Ghana’s gross international reserves which stood at $5.4 billion in December 2011 has declined to $4.6 billion in March 2012, the Bank of Ghana has said. According to the central bank, the reserves declined to $4.6 billion in January, rose to $4.7 billion in February before it fell in March 2012. The country also experienced a trade deficit of $202.1 million in 2012 compared with a deficit of $246.1 million for the same period in 2011.
The Bank indicates that developments in the country’s merchandise trade resulted in the deficit. It gave the following details of the preliminary estimate of total merchandise exports for the first three months of 2012. It noted that the preliminary estimate of total merchandise exports for the first three months of 2012 is $3.8 billion, indicating a year-on-year growth of 22.8 per cent.
The growth in export earnings continues to be driven by gold, cocoa beans and crude oil. Exports of gold amounted to $1.5 billion, cocoa beans $939.8 million and crude oil $689.6 million. Other exports, including non-traditional exports, amounted to $675.2 million during the period.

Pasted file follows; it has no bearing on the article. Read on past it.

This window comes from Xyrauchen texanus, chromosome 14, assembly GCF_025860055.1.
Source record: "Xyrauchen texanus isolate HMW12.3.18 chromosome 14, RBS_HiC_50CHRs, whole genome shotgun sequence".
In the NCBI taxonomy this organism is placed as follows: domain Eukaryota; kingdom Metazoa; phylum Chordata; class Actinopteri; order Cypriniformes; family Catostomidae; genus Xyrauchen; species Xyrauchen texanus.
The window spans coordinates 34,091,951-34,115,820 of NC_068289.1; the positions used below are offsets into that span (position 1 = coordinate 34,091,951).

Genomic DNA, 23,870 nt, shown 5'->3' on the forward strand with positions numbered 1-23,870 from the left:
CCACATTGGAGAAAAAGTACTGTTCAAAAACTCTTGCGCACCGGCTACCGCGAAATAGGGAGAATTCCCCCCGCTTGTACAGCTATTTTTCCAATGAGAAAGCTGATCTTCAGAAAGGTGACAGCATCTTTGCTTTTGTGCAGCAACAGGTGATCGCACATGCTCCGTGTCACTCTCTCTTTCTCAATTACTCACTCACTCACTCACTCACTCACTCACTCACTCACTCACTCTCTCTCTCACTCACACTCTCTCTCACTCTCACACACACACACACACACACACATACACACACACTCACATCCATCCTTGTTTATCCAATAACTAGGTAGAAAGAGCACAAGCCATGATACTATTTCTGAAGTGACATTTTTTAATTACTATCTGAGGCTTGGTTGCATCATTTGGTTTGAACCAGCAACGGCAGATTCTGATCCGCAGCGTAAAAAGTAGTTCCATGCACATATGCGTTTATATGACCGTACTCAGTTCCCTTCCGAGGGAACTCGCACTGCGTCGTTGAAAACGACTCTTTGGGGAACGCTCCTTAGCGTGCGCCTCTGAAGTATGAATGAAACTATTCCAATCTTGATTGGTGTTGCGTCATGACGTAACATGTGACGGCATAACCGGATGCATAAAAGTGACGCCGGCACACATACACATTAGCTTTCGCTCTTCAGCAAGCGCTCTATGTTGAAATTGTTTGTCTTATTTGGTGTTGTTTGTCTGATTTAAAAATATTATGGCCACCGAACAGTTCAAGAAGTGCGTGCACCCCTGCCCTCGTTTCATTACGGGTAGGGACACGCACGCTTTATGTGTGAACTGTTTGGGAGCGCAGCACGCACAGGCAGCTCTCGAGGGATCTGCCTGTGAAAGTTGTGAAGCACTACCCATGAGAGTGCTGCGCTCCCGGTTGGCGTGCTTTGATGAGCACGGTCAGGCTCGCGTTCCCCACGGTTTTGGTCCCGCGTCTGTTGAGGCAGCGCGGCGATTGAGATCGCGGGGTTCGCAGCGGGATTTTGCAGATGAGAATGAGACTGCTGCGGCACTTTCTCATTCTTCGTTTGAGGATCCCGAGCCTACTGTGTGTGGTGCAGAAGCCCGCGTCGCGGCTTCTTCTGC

Total merchandise imports, it said, provisionally amounted to $4 billion in the first quarter of 2012, representing a year-on-year growth of 19.8 per cent. Oil imports, including crude, gas and refined products amounted to $457.2 million compared with $692.2 million for the same period of 2011. Total non-oil imports, the Bank said amounted to $3.6 billion of which capital imports was $781.2 million, intermediate imports $1.7 billion, consumption imports $775.8 million and others $251.8 million.